On December 9-10, the National Democratic Institute convened in Washington, D.C., an international working group of women political party leaders from 27 countries to identify how best to establish mechanisms within political parties that enhance opportunities for women. The gathering, called “Win with Women: Strengthen Political Parties,” examined political party structures that have encouraged more active leadership roles for women; candidate recruitment and training programs; successful outreach efforts; fundraising and communication opportunities; and avenues for influencing government policies. From this study, participants developed a Global Action Plan of recommendations that will benefit both women and political parties.
This forum marked the beginning of the Win with Women Initiative—a movement to increase women’s political participation worldwide. The movement is expected to expand as the Global Action Plan is publicized and distributed. More information is available at www.ndi.org.
Report on NED’s International Forum
The International Forum welcomed four new Reagan-Fascell Democracy Fellows in February and March: Enkhtuya Oidov (Mongolia), Lyudmila Georgieva (Bulgaria), Chee Soon Juan (Singapore), and Muborak Tashpulatova (Uzbekistan). Scheduled to arrive in April and May were Oleksandr Fisun (Ukraine), Mohamed Al-Yahyai (Oman), Maria Lisitsyna (Kyrgyz Republic), and Fidaa Shehadaa (West Bank/Gaza).
On February 12, Zainab Bangura, Albino Okeny, and Anne Mugisha spoke on “Challenges to Democracy in Africa: Perspectives from Sierra Leone, Sudan, and Uganda.” Zainab Bangura is the chair and cofounder of the Movement for Progress, a political party that seeks to promote good governance, integrity, and the empowerment of women, youth, and the disabled in Sierra Leone; she is also the cofounder and coordinator of the Campaign for Good Governance, Sierra Leone’s largest indigenous NGO. Anne Mugisha is a founding member of the Reform Agenda, a leading political organization in Uganda, and executive director of RESPOND Uganda, a transnational, prodemocracy NGO based in Washington, D.C. Albino Okeny is cofounder of the Khartoum Monitor, a leading Sudanese independent daily, and a Media for Peace program officer at the eastern Africa branch of the London-based Panos Institute, which promotes press freedom and information exchange on issues of global concern.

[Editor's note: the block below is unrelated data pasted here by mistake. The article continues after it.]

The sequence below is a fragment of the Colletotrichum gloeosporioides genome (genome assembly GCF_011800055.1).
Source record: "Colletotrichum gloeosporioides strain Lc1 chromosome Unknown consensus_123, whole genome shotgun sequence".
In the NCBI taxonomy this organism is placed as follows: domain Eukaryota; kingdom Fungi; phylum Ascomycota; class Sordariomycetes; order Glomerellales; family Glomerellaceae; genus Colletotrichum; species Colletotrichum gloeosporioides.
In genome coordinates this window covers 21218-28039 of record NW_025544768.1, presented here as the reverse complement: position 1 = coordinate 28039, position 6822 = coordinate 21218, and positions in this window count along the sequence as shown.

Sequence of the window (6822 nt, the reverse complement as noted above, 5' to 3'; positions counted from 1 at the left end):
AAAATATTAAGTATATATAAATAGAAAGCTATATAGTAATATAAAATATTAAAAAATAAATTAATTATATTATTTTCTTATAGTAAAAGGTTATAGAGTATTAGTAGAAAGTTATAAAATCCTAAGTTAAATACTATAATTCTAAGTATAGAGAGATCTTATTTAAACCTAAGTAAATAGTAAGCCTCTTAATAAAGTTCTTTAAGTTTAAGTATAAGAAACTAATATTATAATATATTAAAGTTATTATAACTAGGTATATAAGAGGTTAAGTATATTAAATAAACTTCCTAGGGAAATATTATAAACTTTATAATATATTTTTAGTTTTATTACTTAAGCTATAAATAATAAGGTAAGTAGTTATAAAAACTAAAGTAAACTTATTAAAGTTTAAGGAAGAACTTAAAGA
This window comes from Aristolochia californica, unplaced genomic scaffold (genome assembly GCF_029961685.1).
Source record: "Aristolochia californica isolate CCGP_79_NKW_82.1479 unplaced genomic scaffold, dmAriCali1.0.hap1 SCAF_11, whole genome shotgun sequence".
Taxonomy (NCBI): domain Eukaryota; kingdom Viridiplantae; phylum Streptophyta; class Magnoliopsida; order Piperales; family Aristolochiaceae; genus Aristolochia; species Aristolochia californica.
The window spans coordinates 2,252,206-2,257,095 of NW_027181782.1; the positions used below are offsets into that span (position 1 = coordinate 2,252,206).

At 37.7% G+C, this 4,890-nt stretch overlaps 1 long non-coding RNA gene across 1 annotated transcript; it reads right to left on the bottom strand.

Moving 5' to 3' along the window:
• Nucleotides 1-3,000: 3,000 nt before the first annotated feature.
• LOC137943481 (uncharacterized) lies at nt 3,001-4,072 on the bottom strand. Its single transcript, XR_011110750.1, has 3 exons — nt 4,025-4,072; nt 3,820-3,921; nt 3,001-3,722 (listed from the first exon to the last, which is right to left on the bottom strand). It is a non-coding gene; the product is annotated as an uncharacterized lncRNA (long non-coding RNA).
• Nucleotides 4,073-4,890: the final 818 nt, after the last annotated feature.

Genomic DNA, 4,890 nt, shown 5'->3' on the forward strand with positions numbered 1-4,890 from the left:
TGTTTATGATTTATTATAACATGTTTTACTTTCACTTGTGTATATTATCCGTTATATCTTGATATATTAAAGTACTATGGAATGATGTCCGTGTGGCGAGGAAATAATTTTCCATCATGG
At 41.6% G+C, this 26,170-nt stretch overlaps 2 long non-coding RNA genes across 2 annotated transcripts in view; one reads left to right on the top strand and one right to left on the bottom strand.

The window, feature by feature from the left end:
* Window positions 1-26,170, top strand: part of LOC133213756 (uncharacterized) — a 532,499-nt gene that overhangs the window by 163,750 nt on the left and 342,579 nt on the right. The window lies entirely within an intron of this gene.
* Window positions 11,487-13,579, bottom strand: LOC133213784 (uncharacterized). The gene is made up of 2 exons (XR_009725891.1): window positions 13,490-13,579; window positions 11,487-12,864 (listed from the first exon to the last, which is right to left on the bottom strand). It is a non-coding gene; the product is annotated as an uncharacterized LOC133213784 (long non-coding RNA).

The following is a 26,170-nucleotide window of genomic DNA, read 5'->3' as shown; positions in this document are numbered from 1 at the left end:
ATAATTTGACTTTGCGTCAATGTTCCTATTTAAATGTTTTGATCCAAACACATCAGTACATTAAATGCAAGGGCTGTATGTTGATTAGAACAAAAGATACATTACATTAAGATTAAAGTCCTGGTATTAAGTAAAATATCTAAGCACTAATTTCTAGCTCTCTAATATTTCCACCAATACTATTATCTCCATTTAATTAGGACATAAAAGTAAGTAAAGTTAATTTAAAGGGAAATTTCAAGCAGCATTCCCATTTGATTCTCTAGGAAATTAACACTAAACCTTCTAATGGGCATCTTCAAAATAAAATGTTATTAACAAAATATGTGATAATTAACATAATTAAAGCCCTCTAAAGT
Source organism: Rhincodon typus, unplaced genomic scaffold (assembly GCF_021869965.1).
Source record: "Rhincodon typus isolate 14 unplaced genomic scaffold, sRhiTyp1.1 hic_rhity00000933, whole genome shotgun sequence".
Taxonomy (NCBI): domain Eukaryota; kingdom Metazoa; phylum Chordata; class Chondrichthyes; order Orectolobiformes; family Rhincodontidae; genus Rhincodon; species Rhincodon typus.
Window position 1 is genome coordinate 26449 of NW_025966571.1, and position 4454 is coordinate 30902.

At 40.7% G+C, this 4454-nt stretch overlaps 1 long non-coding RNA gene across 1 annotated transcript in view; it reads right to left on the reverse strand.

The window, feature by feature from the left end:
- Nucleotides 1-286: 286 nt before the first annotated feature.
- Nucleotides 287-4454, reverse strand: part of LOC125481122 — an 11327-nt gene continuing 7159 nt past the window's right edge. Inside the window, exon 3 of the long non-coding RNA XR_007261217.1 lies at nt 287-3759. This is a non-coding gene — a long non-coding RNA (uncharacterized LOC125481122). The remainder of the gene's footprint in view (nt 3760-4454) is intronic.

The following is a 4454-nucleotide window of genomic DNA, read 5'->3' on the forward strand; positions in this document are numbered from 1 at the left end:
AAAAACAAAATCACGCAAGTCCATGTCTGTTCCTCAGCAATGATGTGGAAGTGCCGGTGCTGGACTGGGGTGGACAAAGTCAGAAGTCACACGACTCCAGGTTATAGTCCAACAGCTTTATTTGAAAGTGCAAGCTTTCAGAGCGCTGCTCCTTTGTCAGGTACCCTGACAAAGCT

On February 18, Reagan-Fascell Democracy Fellow Tomá(check) Pojargave a presentation entitled “Aiding Dissidents in Closed Societies.” Pojaris director of People in Need, a Prague-based organization devoted to humanitarian assistance and democracy promotion in repressed societies, crisis areas, and war-torn countries. Chris Sabatini, NED senior program officer for Latin America and the Caribbean, and Brian Joseph, NED program officer for Asia, offered comments.
A February 26 seminar, entitled “Getting Democracy Right: Postcommunist Accession to the European Union,” featured Rastislav Kaèer, Slovak ambassador to the United States, and Robin Shepherd, a public policy scholar at the Woodrow Wilson International Center for Scholars and formerly the Moscow bureau chief of the Times of London.
On March 3, the International Forum hosted a roundtable discussion on the state of democracy in Turkey, featuring Can Paker, chairman of the Turkish Economic and Social Studies Foundation in Istanbul. And on March 8, Ivan Krastev offered remarks on anti-Americanism based on his article in this issue of the Journal (see pp. 5-16).
At the WMD Assembly in Durban (see above), the Forum’s Network of Democracy Research Institutes (www.wmd.org/ndri/ndri.html) organized a functional workshop to discuss the development of the Network and cooperation among its members; it also cosponsored with the Institute for Democracy in South Africa a topical workshop on public opinion.
Copyright © 2004 National Endowment for Democracy and Johns Hopkins University Press